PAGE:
Psalm 5

For the Chief Musician, with the flutes. A Psalm by David.
1 Give ear to my words, LORD. Consider my meditation. 2 Listen to the voice of my cry, my King and my God; for to you do I pray. 3 LORD, in the morning you shall hear my voice. In the morning I will lay my requests before you, and will watch expectantly. 4 For you are not a God who has pleasure in wickedness. Evil can’t live with you. 5 The arrogant shall not stand in your sight. You hate all workers of iniquity. 6 You will destroy those who speak lies. The LORD abhors the bloodthirsty and deceitful man. 7 But as for me, in the abundance of your loving kindness I will come into your house. I will bow towards your holy temple in reverence of you. 8 Lead me, LORD, in your righteousness because of my enemies. Make your way straight before my face. 9 For there is no faithfulness in their mouth. Their heart is destruction. Their throat is an open tomb. They flatter with their tongue. 10 Hold them guilty, God. Let them fall by their own counsels; thrust them out in the multitude of their transgressions, for they have rebelled against you. 11 But let all those who take refuge in you rejoice, let them always shout for joy, because you defend them. Let them also who love your name be joyful in you. 12 For you will bless the righteous. LORD, you will surround him with favor as with a shield.

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Questions about today’s reading? See if Matthew Henry can help.
Matthew Henry’s Concise Commentary, 1706

Verses 1–6

God is a prayer-hearing God. Such he has always been, and he is still as ready to hear prayer as ever. The most encouraging principle of prayer, and the most powerful plea in prayer, is, to look upon him as our King and our God. David also prays to a sin-hating God. sin is folly, and sinners are the greatest of all fools; fools of their own making. Wicked people hate God; justly are they hated of him, and this will be their endless misery and ruin. Let us learn the importance of truth and sincerity, in all the affairs of life. Liars and murderers resemble the devil, and are his children, therefore it may well be expected that God should abhor them. These were the characters of David’s enemies; and such as these are still the enemies of Christ and his people.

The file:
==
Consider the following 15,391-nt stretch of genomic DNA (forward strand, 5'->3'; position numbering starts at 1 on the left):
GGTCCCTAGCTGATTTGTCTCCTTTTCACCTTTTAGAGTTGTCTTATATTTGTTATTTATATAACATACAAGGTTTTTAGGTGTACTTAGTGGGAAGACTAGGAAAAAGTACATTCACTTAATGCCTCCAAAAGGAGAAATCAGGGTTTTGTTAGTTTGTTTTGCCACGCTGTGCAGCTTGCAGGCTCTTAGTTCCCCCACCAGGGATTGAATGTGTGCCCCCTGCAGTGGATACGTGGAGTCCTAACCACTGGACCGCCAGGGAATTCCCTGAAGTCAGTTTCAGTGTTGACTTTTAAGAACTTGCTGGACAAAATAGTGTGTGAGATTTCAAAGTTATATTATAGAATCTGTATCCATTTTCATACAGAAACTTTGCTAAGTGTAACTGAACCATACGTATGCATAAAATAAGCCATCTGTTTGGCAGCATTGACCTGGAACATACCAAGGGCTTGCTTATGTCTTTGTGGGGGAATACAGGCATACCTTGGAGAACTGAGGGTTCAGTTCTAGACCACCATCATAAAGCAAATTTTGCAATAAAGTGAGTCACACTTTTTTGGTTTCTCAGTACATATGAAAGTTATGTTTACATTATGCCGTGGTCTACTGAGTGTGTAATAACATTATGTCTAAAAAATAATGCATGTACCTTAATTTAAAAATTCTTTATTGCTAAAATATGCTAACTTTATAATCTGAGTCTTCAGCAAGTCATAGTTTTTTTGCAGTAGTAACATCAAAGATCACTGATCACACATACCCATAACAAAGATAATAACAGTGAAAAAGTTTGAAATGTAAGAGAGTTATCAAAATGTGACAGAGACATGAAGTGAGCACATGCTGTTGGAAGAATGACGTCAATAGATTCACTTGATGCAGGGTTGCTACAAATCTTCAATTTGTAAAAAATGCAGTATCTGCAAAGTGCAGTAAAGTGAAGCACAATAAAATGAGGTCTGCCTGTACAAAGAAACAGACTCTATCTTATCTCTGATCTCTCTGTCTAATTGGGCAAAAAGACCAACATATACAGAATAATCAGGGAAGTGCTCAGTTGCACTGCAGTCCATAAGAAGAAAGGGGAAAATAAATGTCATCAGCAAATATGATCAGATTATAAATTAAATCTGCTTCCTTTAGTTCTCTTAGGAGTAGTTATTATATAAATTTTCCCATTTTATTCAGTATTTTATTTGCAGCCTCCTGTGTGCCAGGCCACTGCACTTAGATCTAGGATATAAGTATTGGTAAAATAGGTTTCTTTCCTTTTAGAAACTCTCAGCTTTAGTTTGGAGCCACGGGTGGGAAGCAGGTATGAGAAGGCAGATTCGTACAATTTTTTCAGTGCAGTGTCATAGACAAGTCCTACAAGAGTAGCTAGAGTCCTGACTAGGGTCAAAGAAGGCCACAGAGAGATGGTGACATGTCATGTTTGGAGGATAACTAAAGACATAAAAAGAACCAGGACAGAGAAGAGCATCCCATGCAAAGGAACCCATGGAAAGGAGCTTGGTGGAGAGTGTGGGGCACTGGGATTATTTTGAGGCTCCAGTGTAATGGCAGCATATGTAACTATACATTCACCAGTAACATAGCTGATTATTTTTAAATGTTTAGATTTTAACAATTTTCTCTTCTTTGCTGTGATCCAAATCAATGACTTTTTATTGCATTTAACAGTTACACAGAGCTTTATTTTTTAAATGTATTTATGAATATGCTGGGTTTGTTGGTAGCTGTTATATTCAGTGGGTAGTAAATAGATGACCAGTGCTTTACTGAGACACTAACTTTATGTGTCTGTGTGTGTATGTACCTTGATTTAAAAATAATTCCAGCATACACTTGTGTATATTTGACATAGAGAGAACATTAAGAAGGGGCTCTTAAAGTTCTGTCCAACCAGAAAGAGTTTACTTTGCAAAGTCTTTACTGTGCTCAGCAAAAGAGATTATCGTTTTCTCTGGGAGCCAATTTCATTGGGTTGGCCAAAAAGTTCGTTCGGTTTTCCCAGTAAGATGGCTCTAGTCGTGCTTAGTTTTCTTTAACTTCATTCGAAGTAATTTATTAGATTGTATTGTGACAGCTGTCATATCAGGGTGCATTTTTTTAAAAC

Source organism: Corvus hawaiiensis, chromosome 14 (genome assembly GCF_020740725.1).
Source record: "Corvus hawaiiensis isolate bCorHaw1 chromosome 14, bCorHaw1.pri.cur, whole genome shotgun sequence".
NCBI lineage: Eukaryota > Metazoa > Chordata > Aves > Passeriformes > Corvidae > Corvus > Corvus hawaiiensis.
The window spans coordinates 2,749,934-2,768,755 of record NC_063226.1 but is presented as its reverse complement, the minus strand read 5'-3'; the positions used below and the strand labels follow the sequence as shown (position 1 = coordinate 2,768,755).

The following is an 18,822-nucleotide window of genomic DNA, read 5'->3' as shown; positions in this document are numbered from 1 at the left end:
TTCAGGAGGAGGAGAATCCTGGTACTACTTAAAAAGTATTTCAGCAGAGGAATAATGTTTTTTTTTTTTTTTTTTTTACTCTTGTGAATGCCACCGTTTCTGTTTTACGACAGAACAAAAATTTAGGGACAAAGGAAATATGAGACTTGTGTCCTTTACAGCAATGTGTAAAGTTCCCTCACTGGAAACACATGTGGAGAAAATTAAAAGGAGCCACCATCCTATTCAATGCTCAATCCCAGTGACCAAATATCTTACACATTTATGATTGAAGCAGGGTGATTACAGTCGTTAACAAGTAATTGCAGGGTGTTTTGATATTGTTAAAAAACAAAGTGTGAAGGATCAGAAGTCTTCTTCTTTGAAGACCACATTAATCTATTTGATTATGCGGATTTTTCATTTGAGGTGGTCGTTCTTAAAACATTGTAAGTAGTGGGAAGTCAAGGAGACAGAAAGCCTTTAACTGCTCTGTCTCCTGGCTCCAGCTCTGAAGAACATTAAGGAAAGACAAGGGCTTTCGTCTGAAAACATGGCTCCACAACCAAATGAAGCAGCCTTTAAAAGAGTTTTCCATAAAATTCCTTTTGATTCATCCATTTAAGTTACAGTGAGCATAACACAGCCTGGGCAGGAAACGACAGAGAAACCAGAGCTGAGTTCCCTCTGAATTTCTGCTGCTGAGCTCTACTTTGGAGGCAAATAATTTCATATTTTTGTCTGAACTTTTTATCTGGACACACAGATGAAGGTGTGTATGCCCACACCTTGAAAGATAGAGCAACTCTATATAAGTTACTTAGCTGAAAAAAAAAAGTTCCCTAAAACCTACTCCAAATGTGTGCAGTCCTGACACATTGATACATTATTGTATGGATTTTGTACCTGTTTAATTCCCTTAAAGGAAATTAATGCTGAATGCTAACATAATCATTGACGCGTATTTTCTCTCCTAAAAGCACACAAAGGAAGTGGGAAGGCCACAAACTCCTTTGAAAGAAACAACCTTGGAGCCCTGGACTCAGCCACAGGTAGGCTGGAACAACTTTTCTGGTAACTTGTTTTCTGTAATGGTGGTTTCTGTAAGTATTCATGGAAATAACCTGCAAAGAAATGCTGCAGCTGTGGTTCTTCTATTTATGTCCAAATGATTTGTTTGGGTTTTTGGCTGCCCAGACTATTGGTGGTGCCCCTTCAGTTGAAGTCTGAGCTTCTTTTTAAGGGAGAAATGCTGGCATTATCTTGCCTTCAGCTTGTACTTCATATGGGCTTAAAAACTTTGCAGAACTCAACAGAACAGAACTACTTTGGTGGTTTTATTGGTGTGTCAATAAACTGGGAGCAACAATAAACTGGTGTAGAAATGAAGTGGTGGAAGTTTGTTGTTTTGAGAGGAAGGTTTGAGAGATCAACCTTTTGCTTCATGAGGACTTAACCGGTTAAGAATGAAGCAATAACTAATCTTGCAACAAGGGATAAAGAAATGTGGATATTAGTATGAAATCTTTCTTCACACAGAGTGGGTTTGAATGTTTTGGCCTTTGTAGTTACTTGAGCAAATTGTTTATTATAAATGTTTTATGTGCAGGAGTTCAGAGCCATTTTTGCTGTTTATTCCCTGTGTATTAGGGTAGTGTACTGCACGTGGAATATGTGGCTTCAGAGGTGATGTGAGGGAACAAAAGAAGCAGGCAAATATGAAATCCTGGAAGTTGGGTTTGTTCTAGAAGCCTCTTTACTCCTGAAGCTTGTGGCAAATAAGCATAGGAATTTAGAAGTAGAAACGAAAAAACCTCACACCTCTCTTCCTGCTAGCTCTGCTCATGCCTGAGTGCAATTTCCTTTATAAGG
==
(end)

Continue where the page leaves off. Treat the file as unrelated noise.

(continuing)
Verses 7–12

David prayed often alone, yet was very constant in attendance on public worship. The mercy of God should ever be the foundation both of our hope and of our joy, in every thing wherein we have to do with him. Let us learn to pray, not for ourselves only, but for others; grace be with all that love Christ in sincerity. The Divine blessing comes down upon us through Jesus Christ, the righteous or just One, as of old it did upon Israel through David, whom God protected, and placed upon the throne. Thou, O Christ, art the righteous Saviour, thou art the King of Israel, thou art the Fountain of blessing to all believers; thy favour is the defence and protection of thy church.

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